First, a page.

No sense of ‘gotcha moment’ for Fianna Fáil in banking inquiry

Bertie Ahern and Brian Cowen gave ‘strong and robust’ evidence, says Martin

Micheál Martin said his predecessors as Fianna Fáil leader, Bertie Ahern and Brian Cowen, had given evidence that was “strong and robust and also matter of fact”. Photograph: Dara Mac Donaill /The Irish Times

Micheál Martin said his predecessors as Fianna Fáil leader, Bertie Ahern and Brian Cowen, had given evidence that was “strong and robust and also matter of fact”. Photograph: Dara Mac Donaill /The Irish Times

 

Fianna Fáil leader Micheál Martin has said there has been no sense of a damaging “gotcha moment” for his party in the banking inquiry so far.

Arriving at the MacGill Summer School in Donegal on Monday evening, Mr Martin said his predecessors as Fianna Fáil leader, Bertie Ahern and Brian Cowen, had given evidence that was “strong and robust and also matter of fact”.

“The sense of the gotcha moment or conspiracy theories did not happen,” he said.

Mr Martin was responding to questions around Mr Ahern’s appearance at the inquiry last week and his interview with Miriam O’Callaghan on RTÉ Radio One at the weekend.

The former taoiseach was yesterday criticised for his comments casting doubt on the findings of the Mahon Tribunal against him.

Mr Martin dismissed the impact of Mr Ahern’s recent public appearances on Fianna Fáil.

“When the Government decided this form of inquiry they had a political objective in mind, what with Taoiseach Enda Kenny’s reference to the “axis of collusion”.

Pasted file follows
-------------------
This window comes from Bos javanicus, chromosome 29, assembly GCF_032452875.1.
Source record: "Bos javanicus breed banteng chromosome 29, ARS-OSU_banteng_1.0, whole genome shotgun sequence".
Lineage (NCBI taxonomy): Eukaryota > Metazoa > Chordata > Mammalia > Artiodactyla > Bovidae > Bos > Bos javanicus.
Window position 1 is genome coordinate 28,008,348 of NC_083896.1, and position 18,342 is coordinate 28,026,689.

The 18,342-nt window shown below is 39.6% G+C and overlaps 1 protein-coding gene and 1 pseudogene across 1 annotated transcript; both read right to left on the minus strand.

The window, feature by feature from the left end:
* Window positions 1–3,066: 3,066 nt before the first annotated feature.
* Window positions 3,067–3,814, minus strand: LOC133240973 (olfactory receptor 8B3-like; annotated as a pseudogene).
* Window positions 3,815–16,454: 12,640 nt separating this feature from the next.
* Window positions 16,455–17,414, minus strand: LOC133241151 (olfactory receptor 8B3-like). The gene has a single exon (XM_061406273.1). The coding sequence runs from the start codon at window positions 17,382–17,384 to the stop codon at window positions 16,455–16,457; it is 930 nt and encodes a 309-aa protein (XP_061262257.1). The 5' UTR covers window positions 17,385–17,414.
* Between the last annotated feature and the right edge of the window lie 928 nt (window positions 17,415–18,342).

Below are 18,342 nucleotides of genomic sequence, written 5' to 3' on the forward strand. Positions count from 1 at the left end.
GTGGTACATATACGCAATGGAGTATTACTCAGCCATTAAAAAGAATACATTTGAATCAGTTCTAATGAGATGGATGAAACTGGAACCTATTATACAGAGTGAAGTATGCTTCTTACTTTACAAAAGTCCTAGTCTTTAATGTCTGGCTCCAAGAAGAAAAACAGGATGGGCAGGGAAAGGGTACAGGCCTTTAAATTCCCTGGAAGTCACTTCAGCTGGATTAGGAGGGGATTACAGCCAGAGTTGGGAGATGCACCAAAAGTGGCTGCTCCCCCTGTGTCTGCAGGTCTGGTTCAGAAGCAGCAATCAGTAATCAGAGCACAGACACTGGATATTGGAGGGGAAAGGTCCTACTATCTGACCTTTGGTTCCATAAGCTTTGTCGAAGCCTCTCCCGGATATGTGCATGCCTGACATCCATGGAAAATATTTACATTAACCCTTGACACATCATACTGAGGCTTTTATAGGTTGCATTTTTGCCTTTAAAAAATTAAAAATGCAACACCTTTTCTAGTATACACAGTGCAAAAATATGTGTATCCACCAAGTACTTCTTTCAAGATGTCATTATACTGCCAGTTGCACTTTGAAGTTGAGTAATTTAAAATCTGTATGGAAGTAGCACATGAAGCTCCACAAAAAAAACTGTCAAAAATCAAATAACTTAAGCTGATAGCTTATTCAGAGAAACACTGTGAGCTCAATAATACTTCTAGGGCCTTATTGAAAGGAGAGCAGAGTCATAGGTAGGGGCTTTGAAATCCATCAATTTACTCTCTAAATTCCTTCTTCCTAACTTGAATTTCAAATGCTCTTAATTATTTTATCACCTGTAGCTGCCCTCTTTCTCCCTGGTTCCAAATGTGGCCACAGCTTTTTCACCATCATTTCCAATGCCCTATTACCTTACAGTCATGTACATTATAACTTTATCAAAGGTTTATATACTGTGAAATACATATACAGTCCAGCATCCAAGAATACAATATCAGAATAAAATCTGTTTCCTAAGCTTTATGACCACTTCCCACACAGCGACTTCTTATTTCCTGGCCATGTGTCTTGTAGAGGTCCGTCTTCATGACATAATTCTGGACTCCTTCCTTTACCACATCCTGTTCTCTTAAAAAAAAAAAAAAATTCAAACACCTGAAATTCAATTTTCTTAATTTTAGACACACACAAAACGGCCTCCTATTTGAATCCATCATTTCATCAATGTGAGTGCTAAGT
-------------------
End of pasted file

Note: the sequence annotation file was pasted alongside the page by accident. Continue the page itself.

“In the fullness of time people are getting a more rounded version, people are making up their own mind in terms of the crash and the global dimensions of it,” he said.

Asked about comments by political strategist Frank Flannery that Fianna Fáil might go into a grand coalition with Fine Gael as a patriotic imperative, Mr Martin dismissed the suggestion.

“I think the people will decide who forms the next government. There will be lot of surprises.

It’s wide open and no particular party can say they will be the lead party,” he said.

On the question of political reform and governance Mr Martin said that an overarching parliamentary committee was required to review the regulators. He also said he backed former tánaiste Michael McDowell’s call for an independently elected Ceann Comhairle.

“If we want more scrutiny and less people following the herd and more contrarian voices we need a stronger parliament.

“Fianna Fáil is up for it now and up for it in the aftermath of the election.”